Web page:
The air in the Kings’ locker room at BB&T Center took on a humid feel immediately after their latest embarrassment. Every player was still in their skates and pads when the room opened to reporters, and the tight space carried a thickness.
It didn’t take long for the Kings’ leaders to cut right through it, metaphorically.
Their seventh straight loss, 6-1 to the Florida Panthers, happened to be the last game before Monday’s trade deadline, and players acknowledged that weighs on their minds.
“I wouldn’t doubt it, right, that it’s got to be,” Drew Doughty said. “I’m assuming I’m not on the trade block but it’s got to be tough for those guys … it’s got to be really hard trying to play your best for a team, knowing you might get traded. But if you look at it — the way that you’re playing for your teammates and the guy beside you — then that [shouldn’t] be in the back of your mind.”
With three trades made in the past month, there is curiosity about Kings veterans who are attractive to opponents seeking last-piece additions. The Kings are pitifully out of the race, and there is the matter of playing these games knowing what could happen.
“We’re all real people, right?” Jeff Carter said. “It’s going to wear on you when the team’s not doing well and there’s changes being made. It’s just the reality of it. But when you step on the ice, you’ve got to play hockey, too. We’ve got to show up. You’ve got to do your job. Myself included, it’s been a struggle.”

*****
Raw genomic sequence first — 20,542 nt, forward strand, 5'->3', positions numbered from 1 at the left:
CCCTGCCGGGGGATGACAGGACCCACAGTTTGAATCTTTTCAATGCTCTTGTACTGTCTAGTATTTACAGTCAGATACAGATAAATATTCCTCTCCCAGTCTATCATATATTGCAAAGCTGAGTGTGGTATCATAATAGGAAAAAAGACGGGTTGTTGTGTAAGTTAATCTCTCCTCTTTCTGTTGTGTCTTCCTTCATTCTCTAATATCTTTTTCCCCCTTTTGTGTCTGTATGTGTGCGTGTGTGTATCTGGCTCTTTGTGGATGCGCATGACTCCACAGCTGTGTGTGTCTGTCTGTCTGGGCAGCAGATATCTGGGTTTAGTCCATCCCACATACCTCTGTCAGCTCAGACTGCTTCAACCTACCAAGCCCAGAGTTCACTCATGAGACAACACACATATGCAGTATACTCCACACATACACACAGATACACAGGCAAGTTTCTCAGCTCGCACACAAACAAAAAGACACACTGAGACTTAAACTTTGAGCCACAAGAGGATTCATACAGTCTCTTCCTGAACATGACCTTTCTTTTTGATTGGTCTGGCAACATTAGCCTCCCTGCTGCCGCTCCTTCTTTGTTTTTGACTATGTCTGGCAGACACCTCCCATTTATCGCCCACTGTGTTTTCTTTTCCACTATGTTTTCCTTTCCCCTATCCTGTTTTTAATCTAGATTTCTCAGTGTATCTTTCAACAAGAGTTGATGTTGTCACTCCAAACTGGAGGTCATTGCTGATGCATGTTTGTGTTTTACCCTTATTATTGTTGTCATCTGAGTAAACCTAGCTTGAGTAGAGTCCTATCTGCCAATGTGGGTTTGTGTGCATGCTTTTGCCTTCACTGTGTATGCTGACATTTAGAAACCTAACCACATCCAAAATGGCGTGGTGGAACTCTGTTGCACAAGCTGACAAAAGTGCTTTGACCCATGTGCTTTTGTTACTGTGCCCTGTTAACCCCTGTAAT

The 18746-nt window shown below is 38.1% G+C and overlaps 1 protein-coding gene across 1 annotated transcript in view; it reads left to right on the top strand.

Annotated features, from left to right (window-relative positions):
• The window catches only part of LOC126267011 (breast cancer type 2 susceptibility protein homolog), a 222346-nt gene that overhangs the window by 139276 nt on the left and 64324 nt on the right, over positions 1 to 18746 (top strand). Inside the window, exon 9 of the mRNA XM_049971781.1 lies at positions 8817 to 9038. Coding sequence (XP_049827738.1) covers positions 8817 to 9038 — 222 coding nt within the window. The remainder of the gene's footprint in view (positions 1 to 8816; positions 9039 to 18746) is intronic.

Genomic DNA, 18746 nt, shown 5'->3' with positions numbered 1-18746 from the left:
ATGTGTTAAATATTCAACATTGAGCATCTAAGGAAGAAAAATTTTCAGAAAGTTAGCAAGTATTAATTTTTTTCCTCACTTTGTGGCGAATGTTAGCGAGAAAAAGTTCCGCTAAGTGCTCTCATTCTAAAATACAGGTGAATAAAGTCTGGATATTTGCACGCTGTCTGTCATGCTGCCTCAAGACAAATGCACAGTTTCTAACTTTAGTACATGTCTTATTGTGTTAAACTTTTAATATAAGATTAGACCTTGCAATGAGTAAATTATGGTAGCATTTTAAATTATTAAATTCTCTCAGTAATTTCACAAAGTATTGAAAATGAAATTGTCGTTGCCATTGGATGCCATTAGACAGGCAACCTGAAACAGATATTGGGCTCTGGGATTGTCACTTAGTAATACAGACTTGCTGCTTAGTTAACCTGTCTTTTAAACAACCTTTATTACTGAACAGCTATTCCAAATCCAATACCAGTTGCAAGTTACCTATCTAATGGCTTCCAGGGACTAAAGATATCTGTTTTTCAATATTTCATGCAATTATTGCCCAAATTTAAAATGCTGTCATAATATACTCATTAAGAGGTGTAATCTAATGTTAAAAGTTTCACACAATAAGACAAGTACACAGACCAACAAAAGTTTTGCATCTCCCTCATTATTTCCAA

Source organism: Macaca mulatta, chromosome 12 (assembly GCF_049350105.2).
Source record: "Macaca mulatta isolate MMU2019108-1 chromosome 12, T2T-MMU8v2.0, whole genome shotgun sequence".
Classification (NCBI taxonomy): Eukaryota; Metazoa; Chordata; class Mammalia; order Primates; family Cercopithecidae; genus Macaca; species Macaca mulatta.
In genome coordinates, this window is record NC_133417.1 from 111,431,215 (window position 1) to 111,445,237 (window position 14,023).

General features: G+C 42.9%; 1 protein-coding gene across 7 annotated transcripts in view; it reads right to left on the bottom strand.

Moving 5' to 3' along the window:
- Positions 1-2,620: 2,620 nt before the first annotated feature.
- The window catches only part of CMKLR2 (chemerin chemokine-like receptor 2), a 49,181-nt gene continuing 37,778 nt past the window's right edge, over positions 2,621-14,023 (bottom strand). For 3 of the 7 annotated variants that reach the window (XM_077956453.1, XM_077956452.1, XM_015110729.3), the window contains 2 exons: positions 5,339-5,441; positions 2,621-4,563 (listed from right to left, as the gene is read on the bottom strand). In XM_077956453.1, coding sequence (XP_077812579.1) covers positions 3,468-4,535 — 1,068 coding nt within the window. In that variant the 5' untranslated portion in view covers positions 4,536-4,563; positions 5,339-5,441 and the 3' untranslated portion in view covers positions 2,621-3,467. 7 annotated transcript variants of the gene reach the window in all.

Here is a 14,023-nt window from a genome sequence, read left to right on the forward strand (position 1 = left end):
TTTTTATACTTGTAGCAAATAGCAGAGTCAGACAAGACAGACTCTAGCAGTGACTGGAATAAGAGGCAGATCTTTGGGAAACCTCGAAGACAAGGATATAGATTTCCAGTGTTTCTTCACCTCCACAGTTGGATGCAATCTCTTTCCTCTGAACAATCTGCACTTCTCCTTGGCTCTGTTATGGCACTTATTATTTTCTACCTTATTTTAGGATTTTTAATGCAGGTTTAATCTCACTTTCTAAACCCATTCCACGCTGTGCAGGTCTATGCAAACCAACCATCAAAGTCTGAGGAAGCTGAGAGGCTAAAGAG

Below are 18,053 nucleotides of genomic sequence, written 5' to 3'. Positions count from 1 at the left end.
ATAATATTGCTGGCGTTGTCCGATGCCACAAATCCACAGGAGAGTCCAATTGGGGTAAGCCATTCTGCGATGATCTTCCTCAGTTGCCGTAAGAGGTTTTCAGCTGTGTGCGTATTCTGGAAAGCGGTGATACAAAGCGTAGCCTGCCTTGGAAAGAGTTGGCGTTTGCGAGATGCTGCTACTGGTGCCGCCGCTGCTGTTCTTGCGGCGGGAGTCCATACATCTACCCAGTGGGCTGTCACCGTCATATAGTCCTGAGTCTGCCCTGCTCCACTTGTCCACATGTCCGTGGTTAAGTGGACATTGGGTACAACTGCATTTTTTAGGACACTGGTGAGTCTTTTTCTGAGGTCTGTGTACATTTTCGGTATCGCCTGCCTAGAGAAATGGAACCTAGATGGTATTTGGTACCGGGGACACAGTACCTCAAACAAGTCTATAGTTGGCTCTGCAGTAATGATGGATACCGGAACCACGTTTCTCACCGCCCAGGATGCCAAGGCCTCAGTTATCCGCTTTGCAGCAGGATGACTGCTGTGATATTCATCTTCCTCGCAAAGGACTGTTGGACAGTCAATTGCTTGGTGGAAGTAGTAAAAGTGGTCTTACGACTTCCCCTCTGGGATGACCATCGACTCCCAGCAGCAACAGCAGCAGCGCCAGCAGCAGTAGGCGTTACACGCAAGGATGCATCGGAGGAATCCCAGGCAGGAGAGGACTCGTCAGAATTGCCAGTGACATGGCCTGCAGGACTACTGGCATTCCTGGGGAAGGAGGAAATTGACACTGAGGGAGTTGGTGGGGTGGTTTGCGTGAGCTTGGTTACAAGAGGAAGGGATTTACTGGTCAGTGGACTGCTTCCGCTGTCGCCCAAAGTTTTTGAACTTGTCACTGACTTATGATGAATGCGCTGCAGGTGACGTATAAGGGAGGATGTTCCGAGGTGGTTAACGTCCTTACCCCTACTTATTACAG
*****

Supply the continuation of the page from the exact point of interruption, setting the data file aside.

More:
In probably their worst showing since a 7-1 loss to the Colorado Avalanche last month, the Kings doubled down on their last-place status. They gave the NHL’s third-ranked power-play unit nearly nine minutes of advantage time and crumbled upon Jonathan Huberdeau’s goal that was the first of five straight scores by Florida.
“It’s embarrassing,” Doughty said. “It’s the fact that we’re not playing with any pride. We have a chance to come back in the third period. We got four … shots on net. In a third period where, we’re supposed to absolutely blow everything on the table offensively, and we get four shots on net, and they score two goals. The fact that we’re not playing with pride and we’re not working for each other, that’s the scary part about what’s going on right now.”
Pride was the theme postgame for the Kings, mainly the lack of it in one of their worst seasons. They are a mixture of older players with some caginess, as witnessed by Dustin Brown’s steal and break-in goal on Luongo for their only score, in the first period. But they are also breaking in younger players who are trying to thrive in a losing culture that can’t be good for their development.
Doughty said it’s up to the leaders to lay down that path. Carter said performances like Saturday just aren’t acceptable, especially in a dire point of the season.
Asked if a lot of this is about pride, Carter said, “You’ve got to be real with yourselves at this point. It is, right? You’ve got to play for the guys in the room. You’ve got to play for the Kings and we have to be better. That’s the bottom line. I don’t question the guys’ work ethic, but there’s more there. I know it’s a tough time of the year, but we’ve got to deal with that and we’ve got to go out and do a job.”
That might start with their 30th-ranked penalty-killing unit, which took on water late in the second period because of penalties by Derek Forbort and Oscar Fantenberg. Florida made the Kings pay on a two-man advantage with Aleksander Barkov’s shot from the slot. Sixty-six seconds later, on a five-on-four power play, Keith Yandle found the net through a screen for a 4-1 lead at second intermission.
“We didn’t stay out of the box, but the bottom line is that it was 1-1 there, and then they got a few goals, and we just went to [pieces],” Trevor Lewis said. “We’ve got to take some pride in our game and come back and play harder.”